Python Exception Class Hierarchy

Python Exception Handling – ImportError and ModuleNotFoundError

Making our way through our detailed Python Exception Handling series we arrive at the ImportError, along with its single child subclass of ModuleNotFoundError. The ImportError is raised when an import statement has trouble successfully importing the specified module. Typically, such a problem is due to an invalid or incorrect path, which will raise a ModuleNotFoundError in Python 3.6 and newer versions.

Within this article we’ll explore the ImportError and ModuleNotFoundError in a bit more detail, beginning with where they sit in the overall Python Exception Class Hierarchy. We’ll also take a look at some simple code samples that illustrate the differences in import statement failures across newer (3.6) and older (2.7) versions of Python, so let’s get started!

The Technical Rundown

All Python exceptions inherit from the BaseException class, or extend from an inherited class therein. The full exception hierarchy of this error is:

Full Code Sample

Below is the full code sample we’ll be using in this article. It can be copied and pasted if you’d like to play with the code yourself and see how everything works.

When Should You Use It?

The seemingly simple import statement found in Python is actually rather complex when looking under the hood. At the most basic level an import statement is used to perform two tasks. First, it attempts to find the module specified by name, then loads and initializes it, if necessary. It also automatically defines a name in the local namespace within the scope of the associated import statement. This local name can then be used to reference the the accessed module throughout the following scoped code.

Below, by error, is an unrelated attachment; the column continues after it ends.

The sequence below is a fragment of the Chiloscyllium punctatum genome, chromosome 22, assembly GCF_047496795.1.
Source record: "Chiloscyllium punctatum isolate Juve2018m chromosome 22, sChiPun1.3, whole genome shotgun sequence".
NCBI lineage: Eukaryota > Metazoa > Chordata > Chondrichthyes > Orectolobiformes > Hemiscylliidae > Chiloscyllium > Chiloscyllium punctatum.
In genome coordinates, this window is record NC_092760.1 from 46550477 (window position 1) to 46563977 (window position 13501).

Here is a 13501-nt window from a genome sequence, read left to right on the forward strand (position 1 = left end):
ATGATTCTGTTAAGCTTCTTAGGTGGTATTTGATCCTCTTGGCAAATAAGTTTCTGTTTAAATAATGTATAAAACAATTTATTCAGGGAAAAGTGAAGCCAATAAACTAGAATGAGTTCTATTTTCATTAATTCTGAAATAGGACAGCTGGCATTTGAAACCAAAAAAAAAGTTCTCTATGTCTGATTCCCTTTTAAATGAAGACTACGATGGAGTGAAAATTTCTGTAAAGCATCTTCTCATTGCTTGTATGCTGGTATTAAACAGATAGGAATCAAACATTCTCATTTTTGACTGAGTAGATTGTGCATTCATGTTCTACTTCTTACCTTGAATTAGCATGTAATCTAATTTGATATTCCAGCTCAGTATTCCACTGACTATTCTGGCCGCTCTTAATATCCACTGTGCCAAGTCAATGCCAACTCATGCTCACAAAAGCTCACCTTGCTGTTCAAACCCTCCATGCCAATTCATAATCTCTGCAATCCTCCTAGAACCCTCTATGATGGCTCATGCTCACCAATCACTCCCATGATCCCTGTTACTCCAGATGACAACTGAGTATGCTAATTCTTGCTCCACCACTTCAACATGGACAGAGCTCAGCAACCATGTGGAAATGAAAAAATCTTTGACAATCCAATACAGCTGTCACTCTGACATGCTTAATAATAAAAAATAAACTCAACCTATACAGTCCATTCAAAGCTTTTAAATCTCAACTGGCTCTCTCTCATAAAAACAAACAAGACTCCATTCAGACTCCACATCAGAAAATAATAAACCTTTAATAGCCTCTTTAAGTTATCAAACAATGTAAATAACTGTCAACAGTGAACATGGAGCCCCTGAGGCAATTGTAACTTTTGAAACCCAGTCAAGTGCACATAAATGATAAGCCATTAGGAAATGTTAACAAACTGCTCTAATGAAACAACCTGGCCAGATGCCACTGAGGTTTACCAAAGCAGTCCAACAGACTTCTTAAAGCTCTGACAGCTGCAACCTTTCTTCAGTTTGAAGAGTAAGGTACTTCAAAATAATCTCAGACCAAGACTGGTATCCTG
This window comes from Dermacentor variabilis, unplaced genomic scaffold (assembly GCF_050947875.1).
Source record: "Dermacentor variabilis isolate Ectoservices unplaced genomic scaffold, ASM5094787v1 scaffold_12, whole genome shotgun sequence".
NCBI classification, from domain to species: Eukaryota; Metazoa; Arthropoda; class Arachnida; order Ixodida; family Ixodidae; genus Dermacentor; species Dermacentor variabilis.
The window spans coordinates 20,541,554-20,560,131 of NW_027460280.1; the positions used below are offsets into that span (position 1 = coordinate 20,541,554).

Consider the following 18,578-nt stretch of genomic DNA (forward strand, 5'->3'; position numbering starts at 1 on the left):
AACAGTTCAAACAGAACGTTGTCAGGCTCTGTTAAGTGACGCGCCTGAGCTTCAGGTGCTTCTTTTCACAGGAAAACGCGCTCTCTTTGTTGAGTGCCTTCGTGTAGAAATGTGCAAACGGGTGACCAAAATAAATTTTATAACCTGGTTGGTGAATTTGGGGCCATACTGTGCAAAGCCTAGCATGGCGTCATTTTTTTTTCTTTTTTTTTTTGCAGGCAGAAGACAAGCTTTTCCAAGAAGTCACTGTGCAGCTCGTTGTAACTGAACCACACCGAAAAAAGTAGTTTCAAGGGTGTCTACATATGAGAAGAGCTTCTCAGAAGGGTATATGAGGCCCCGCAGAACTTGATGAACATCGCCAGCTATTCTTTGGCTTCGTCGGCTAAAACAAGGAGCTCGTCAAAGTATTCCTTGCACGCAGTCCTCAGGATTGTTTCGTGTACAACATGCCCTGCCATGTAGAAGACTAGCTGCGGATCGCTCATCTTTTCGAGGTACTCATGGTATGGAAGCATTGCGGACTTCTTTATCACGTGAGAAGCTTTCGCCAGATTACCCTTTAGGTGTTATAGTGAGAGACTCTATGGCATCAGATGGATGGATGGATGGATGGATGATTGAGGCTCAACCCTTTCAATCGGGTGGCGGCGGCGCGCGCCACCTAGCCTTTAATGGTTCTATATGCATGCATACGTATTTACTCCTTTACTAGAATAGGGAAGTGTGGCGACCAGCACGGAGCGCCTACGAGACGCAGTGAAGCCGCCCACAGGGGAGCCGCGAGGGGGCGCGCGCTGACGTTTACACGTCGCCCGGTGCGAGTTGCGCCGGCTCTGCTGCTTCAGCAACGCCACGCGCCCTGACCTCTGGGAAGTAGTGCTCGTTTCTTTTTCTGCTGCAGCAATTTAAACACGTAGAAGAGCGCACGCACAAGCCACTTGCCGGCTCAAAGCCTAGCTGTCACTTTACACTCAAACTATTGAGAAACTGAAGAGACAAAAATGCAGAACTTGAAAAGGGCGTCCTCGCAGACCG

While the import statement is the most common technique used to gain access to code from other modules, Python also provides other methods and functions that makeup the built-in import system. Developers can opt to use specific functions to have more fine-grained control over the import process.

For our code samples we’ll stick to the common import statement that most of us are accustomed to. As mentioned in the introduction, behavior for failed imports differs depending on the Python version. To illustrate we start with the outer_import_2.7.py file:

The outer prefix for the file name indicates that we’re testing an “outer” or globally scoped import statement of gw_utility.Book. Executing this code produces the following output:

The overall issue here is that the gw_utility.Book module doesn’t exist. In fact, the proper module is lowercase: gw_utility.book. Since the import statement is at the top of the file, it exists outside our try-except block, so the ImportError we get in the log is not caught — execution was terminated entirely when the error was raised.

Alternatively, let’s see what happens if we move the import statement inside a try-except block, as seen in inner_import_2.7.py:

Running this code — also using Python 2.7 — produces the same ImportError, but we’re able to catch it and perform further processing of the caught ImportError, if necessary:

The ModuleNotFoundError was added in Python 3.6 as a subclass of ImportError and an explicit indication of the same kind of errors we’re seeing above in the 2.7 code. For example, let’s look at the outer import example in Python 3.6 with outer_import_3.6.py:

Once again, here we’re performing the import outside the try-except block, so running this code halts execution and produces the following output:

The cause of this error is the exact same as the 2.7 version, but with 3.6+ the more specific ModuleNotFoundError is now raised. Additionally, we can actually catch such errors if the import is executed within a try-except context:

This code allows us to output the Python version and process the error:

We’re also outputting the name and path attributes of the ImportError object, which were added in Python 3.3 to indicate the name of the module that was attempted to be imported, along with the path to the file that triggered the exception, if applicable. In this case our code is rather simple so, unfortunately, neither attribute is particularly useful.

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